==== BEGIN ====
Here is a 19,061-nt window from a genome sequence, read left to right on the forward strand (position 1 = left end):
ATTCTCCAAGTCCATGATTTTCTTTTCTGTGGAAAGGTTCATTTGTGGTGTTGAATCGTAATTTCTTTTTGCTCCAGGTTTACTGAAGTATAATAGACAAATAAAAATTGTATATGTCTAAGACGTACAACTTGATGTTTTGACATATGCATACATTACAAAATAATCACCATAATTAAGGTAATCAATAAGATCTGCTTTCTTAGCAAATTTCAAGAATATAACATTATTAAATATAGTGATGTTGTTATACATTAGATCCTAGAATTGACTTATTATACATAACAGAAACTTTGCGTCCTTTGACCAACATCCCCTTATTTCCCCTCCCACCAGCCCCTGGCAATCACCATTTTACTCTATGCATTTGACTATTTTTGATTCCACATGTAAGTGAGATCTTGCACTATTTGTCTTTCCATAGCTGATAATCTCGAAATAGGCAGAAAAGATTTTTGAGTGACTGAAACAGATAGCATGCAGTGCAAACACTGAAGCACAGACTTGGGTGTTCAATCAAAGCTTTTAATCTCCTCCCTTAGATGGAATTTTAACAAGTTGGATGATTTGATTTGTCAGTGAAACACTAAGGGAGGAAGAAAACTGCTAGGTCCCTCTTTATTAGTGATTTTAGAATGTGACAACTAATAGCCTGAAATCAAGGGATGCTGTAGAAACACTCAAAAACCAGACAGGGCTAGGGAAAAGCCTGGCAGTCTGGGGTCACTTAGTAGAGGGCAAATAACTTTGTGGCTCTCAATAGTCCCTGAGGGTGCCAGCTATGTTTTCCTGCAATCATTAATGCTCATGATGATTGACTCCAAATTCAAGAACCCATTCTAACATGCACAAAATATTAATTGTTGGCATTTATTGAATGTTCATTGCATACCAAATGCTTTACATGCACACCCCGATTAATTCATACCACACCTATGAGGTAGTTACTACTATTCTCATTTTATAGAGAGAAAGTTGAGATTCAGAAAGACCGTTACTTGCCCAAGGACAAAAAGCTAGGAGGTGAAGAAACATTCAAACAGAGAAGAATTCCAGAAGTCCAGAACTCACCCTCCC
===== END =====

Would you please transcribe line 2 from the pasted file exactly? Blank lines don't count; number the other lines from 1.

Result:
ATTCTCCAAGTCCATGATTTTCTTTTCTGTGGAAAGGTTCATTTGTGGTGTTGAATCGTAATTTCTTTTTGCTCCAGGTTTACTGAAGTATAATAGACAAATAAAAATTGTATATGTCTAAGACGTACAACTTGATGTTTTGACATATGCATACATTACAAAATAATCACCATAATTAAGGTAATCAATAAGATCTGCTTTCTTAGCAAATTTCAAGAATATAACATTATTAAATATAGTGATGTTGTTATACATTAGATCCTAGAATTGACTTATTATACATAACAGAAACTTTGCGTCCTTTGACCAACATCCCCTTATTTCCCCTCCCACCAGCCCCTGGCAATCACCATTTTACTCTATGCATTTGACTATTTTTGATTCCACATGTAAGTGAGATCTTGCACTATTTGTCTTTCCATAGCTGATAATCTCGAAATAGGCAGAAAAGATTTTTGAGTGACTGAAACAGATAGCATGCAGTGCAAACACTGAAGCACAGACTTGGGTGTTCAATCAAAGCTTTTAATCTCCTCCCTTAGATGGAATTTTAACAAGTTGGATGATTTGATTTGTCAGTGAAACACTAAGGGAGGAAGAAAACTGCTAGGTCCCTCTTTATTAGTGATTTTAGAATGTGACAACTAATAGCCTGAAATCAAGGGATGCTGTAGAAACACTCAAAAACCAGACAGGGCTAGGGAAAAGCCTGGCAGTCTGGGGTCACTTAGTAGAGGGCAAATAACTTTGTGGCTCTCAATAGTCCCTGAGGGTGCCAGCTATGTTTTCCTGCAATCATTAATGCTCATGATGATTGACTCCAAATTCAAGAACCCATTCTAACATGCACAAAATATTAATTGTTGGCATTTATTGAATGTTCATTGCATACCAAATGCTTTACATGCACACCCCGATTAATTCATACCACACCTATGAGGTAGTTACTACTATTCTCATTTTATAGAGAGAAAGTTGAGATTCAGAAAGACCGTTACTTGCCCAAGGACAAAAAGCTAGGAGGTGAAGAAACATTCAAACAGAGAAGAATTCCAGAAGTCCAGAACTCACCCTCCC